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African American children continue to die, and with them our spirits

 

On Christmas day, December 25, 2011, three-year-old Terrell Mayes, Jr. enjoyed Christmas and the love and warmth of his family. By the late evening of December 26, Terrell Mayes, Jr. was dead, the victim of the continuous, senseless violence that is tearing at the soul of our city.

By Wednesday, December 28, politicians were trying to put a favorable twist on this tragic story. But there is no twist, no mirage, no Madison Avenue-driven theme, no so-called “closure.” Death is irreversible. And at three years of age, this child’s death will haunt family, friends and community for the rest of our lives.

Sadly, it is just as plain as the five fingers of your hand that violence, tragedy and death are alive and well in Minneapolis. The picture in the Sunday, January 1 edition of the Star Tribune said it all: a mother with tears running down her cheeks, remembering her youngest child who will never know another Christmas, never again hear the laughter of his loved ones and friends, never attend his first class in school, never know high school graduation, never see the birth of his own child, and never again feel the love and hugs of his mother.

These are no longer happy events to be taken for granted about this three-year-old innocent Black child who had nothing to do with his own senseless death, despite the audacity of those who suggest that, based on his race and the circumstances of his life, he and others like him bring such fatalities upon themselves. To read such comments on White blogger websites and in the Star Tribune suggests a mean-spirited doctrine that continues to exist within this city and within this nation, despite pious protests to the contrary.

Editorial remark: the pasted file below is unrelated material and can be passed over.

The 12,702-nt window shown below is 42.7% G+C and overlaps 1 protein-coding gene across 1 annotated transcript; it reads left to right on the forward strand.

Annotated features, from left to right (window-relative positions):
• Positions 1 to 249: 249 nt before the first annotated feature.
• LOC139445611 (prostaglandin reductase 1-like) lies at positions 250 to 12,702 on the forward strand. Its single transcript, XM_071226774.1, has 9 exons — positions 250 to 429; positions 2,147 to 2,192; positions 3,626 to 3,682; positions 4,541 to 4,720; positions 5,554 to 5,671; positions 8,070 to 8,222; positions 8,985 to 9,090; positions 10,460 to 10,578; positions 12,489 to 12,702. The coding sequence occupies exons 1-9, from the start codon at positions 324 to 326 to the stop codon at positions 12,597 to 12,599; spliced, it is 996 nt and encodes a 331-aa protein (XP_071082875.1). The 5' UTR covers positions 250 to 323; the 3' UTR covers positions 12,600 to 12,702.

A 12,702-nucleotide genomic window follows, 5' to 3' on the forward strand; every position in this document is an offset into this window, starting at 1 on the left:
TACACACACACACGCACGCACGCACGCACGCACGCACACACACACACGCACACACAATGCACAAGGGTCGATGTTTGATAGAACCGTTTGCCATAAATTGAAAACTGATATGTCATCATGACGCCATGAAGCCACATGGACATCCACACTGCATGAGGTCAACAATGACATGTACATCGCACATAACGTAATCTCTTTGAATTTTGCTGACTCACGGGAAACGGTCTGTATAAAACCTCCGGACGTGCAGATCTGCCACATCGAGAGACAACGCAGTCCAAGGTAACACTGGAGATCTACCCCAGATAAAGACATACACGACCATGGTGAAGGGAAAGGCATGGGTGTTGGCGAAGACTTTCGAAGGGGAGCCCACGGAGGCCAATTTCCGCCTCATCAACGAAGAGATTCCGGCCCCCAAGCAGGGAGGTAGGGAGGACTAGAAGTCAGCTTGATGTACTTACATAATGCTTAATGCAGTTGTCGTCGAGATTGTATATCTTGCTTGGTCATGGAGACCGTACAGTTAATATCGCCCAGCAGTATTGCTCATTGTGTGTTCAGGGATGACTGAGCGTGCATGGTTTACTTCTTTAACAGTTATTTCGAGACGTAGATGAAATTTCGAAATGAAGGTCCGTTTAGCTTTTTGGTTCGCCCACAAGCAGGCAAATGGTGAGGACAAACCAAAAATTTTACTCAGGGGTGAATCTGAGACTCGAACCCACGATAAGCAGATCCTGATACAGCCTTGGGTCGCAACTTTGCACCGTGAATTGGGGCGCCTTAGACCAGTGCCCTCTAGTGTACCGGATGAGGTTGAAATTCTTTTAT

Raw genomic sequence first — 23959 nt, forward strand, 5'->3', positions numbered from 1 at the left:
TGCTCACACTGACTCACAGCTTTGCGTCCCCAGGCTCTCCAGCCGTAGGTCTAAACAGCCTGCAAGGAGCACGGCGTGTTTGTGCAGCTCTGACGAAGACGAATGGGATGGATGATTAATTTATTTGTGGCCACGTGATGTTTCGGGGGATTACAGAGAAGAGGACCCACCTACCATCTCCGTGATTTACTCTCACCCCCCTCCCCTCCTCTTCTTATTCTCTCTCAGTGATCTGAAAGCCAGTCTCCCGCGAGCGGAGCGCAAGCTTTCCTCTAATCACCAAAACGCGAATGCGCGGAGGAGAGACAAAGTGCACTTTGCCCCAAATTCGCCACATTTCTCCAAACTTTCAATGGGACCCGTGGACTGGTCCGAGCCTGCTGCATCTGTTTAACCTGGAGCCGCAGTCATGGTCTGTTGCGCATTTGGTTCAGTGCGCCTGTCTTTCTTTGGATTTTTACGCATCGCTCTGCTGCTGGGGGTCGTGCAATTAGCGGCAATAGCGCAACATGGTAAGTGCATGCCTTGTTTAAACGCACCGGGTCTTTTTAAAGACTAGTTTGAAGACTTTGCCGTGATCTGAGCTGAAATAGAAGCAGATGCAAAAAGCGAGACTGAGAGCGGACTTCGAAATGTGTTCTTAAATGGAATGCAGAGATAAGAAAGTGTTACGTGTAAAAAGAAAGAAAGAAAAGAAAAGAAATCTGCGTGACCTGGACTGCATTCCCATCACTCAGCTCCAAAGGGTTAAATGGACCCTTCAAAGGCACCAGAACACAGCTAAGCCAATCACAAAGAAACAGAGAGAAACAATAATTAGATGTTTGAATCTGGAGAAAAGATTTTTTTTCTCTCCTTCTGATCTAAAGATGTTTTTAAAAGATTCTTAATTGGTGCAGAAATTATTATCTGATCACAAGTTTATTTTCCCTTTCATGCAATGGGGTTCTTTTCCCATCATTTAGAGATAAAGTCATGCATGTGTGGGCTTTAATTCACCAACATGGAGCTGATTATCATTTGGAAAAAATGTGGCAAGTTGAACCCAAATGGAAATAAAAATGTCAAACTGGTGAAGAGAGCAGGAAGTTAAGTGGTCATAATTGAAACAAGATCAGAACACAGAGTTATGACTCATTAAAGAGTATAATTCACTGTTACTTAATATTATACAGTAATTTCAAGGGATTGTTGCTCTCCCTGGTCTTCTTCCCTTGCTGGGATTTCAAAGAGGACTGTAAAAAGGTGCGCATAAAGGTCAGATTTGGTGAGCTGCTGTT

People have been too quick to assume this was a Black-on-Black crime — as of this writing we don’t know that. There are no suspects, no witnesses, as has happened with too many other African American males and females who perished during 2011.

Just the heartache of another lost Black life remains. My July 14, 2010 column heading was, “Please! We need help here.” We are in perilous trouble as a people and a city, standing at a race-relations crossroads.

As I talk to and meet a lot of people, I’m hearing far too many African Americans say that downtown, the Man, White folks, and even our own Black leaders don’t give a damn. That’s dangerous, my friends.  When one peels back the casualty figures to reveal the number of African Americans, particularly the young, who continue to be the targets and victims of the violence, death, mayhem, heartache and sadness, one realizes that there is legitimacy to the statements made and feelings expressed.

But nothing said now or later will bring back the life of three-year-old Terrell Mayes, Jr. How many more tragic ends like this can we afford? None before. None now. None tomorrow.

Terrell Mayes should not have been a victim in the first place. If we, as a city and as a nation, were committed beyond paying lip service to those things we say we are committed to — the preservation of life and the protection of our citizens, not to mention education, jobs, and most importantly the safety of our children — this would not have happened.

Think of it, my friends: This child and his siblings heard gunfire that had become a daily occurrence in their neighborhood and around their home. That daily occurrence was hardly their fault. They were attempting to flee within their home to a place of safety, to a shelter that would protect them.

But young Terrell didn’t make it. The bullet was faster. With his death, a little bit of all of us died. At some point in time, you begin to lose just a part of your soul and your spirit. We can’t continue to let our children die, to look the other way, to put our heads in the policy sands and pretend it won’t happen again.

The tombstones reflect our looking away from the death of our babies. Dietrich Bonhoeffer, the theologian Hitler had killed for standing up for the children of Germany, wrote, “The ultimate test of a moral society is the kind of world that it leaves to its children.”

Stay tuned.

 

Ron Edwards hosts “Black Focus” on Channel 17, MTN-TV, Sundays, 5-6 pm; hosts “Black Focus” on Blog Talk radio Sundays at 3 pm; and co-hosts Blog Talk Radio’s “ON POINT!” Saturdays at 4 pm, providing coverage about Black Minnesota. Order his books at www.BeaconOnTheHill.com. Hear his readings and read his solution papers for community planning and development and “web log” at www.TheMinneapolisStory.com.

 

 


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